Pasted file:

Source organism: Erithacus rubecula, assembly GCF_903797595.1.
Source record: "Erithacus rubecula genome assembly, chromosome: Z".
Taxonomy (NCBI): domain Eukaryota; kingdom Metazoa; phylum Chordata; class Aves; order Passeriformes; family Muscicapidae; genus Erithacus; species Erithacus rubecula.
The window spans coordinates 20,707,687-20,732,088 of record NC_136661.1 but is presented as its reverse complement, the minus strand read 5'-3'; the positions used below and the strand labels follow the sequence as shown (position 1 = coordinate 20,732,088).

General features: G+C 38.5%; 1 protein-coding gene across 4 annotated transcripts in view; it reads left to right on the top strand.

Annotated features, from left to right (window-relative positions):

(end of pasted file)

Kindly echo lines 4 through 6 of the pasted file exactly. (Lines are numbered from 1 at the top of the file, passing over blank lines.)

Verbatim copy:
The window spans coordinates 20,707,687-20,732,088 of record NC_136661.1 but is presented as its reverse complement, the minus strand read 5'-3'; the positions used below and the strand labels follow the sequence as shown (position 1 = coordinate 20,732,088).

General features: G+C 38.5%; 1 protein-coding gene across 4 annotated transcripts in view; it reads left to right on the top strand.

Annotated features, from left to right (window-relative positions):